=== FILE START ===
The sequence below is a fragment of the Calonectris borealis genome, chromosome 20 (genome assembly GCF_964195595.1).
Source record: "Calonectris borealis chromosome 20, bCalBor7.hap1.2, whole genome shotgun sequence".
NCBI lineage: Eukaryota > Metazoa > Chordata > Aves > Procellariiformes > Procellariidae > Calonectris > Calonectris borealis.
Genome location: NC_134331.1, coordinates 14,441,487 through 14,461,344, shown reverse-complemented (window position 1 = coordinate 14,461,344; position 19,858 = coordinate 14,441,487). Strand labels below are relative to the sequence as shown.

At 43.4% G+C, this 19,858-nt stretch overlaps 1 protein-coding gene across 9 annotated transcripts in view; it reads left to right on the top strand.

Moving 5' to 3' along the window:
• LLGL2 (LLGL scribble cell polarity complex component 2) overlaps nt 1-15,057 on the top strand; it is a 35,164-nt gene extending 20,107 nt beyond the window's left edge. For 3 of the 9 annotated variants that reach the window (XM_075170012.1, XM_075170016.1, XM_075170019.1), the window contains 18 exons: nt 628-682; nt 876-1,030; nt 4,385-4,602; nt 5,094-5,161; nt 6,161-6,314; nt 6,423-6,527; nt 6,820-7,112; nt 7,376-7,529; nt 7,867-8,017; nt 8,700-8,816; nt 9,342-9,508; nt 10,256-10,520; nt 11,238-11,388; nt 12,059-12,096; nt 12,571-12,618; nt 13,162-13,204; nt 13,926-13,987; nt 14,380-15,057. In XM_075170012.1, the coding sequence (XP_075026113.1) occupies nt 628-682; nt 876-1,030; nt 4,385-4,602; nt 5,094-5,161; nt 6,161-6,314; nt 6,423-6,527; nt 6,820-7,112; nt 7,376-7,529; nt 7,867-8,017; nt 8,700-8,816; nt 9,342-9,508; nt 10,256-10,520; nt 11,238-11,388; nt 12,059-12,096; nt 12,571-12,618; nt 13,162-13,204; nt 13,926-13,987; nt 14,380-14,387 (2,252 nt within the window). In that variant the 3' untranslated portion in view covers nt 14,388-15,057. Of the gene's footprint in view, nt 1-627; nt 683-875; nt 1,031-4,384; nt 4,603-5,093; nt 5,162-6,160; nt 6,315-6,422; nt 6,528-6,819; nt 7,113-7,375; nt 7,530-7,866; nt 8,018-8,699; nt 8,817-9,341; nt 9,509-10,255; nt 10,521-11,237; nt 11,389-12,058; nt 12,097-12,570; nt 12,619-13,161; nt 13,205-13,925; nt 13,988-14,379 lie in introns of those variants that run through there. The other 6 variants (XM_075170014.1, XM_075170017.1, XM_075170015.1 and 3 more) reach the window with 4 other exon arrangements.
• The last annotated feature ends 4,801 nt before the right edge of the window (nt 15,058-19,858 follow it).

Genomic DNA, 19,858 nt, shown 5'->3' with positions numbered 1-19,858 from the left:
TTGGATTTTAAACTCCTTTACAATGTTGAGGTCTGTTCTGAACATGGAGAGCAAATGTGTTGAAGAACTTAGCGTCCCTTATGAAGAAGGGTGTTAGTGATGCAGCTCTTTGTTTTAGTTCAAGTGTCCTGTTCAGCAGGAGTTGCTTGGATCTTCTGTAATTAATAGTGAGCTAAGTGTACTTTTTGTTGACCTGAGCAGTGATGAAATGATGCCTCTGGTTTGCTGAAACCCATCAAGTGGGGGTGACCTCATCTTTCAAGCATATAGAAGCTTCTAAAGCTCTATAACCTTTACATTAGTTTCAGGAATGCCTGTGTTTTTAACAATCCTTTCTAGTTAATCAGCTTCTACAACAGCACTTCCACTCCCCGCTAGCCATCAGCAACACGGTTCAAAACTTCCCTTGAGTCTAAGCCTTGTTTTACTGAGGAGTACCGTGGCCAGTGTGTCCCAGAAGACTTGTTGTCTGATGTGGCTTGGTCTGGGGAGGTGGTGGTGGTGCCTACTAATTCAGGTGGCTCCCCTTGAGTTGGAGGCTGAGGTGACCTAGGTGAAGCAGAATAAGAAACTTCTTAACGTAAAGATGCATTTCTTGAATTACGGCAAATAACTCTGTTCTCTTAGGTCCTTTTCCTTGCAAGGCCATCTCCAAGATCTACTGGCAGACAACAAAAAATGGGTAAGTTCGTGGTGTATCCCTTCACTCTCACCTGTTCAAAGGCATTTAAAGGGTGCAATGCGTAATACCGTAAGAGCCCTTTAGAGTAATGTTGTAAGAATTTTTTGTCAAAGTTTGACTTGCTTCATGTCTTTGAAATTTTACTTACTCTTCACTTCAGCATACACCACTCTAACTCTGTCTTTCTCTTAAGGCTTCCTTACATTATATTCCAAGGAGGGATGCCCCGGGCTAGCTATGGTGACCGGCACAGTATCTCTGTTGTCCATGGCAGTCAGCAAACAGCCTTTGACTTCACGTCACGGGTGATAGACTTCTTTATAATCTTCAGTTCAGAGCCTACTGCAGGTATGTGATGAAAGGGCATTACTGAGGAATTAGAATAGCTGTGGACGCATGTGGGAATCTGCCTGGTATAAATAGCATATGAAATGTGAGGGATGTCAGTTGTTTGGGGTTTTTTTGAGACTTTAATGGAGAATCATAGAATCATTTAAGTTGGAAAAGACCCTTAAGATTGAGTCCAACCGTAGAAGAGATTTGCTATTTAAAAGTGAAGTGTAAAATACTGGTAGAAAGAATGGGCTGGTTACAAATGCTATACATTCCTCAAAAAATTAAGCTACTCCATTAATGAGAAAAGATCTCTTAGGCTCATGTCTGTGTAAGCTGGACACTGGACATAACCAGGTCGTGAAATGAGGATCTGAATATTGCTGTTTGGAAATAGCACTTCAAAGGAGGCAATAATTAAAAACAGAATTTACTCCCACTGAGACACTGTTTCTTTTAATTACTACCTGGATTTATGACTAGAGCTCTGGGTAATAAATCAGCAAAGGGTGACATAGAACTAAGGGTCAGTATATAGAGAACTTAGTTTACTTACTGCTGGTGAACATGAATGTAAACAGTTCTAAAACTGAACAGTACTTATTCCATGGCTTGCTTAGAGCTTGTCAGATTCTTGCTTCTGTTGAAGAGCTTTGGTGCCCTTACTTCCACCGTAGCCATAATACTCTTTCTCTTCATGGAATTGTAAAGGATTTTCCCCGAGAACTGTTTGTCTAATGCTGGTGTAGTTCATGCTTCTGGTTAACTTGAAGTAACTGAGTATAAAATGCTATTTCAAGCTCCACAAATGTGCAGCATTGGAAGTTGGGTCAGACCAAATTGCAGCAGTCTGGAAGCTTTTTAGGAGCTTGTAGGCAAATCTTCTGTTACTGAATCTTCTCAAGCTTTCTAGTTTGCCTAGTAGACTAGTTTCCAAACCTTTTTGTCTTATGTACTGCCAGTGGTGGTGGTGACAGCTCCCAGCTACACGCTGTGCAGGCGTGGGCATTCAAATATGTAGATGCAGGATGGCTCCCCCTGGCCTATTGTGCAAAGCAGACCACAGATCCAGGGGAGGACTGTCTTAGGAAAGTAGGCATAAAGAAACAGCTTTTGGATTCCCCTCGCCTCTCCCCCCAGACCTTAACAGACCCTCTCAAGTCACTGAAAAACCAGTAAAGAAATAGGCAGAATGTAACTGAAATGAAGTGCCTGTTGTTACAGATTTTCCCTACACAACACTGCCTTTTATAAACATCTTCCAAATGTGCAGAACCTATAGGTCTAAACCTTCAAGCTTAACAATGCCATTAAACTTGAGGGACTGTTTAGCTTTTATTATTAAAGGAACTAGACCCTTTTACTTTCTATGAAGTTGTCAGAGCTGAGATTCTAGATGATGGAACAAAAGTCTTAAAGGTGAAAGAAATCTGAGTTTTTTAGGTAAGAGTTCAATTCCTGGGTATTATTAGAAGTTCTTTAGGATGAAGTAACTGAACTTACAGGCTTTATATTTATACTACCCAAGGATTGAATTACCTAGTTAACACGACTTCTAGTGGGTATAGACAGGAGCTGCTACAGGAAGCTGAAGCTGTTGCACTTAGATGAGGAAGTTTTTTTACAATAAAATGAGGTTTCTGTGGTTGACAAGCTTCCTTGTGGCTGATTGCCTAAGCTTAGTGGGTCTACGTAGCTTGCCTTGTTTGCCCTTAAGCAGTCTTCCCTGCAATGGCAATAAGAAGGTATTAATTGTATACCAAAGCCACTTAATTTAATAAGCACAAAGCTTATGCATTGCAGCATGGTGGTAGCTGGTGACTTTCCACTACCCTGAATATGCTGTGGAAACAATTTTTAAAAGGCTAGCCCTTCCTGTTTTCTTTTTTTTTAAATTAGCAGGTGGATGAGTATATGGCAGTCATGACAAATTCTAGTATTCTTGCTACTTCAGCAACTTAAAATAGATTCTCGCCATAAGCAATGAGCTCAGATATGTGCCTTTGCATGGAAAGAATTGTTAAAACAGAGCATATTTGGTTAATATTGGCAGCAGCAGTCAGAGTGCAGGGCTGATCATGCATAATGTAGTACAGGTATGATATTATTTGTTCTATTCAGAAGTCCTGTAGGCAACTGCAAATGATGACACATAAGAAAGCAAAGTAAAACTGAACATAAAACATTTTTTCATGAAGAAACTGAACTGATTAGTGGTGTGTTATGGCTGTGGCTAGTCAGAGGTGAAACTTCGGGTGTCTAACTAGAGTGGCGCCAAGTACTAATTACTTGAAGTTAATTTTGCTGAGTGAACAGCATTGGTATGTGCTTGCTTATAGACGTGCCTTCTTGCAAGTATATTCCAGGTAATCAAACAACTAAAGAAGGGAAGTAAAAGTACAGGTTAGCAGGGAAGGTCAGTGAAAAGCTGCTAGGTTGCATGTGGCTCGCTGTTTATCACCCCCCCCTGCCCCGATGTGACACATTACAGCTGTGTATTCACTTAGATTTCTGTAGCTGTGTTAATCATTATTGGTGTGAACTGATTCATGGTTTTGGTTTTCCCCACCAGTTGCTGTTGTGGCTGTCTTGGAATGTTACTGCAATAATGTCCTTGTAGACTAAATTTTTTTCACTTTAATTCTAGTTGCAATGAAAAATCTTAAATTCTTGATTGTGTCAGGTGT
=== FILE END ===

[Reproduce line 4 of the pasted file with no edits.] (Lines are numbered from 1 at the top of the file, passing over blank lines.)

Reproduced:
Genome location: NC_134331.1, coordinates 14,441,487 through 14,461,344, shown reverse-complemented (window position 1 = coordinate 14,461,344; position 19,858 = coordinate 14,441,487). Strand labels below are relative to the sequence as shown.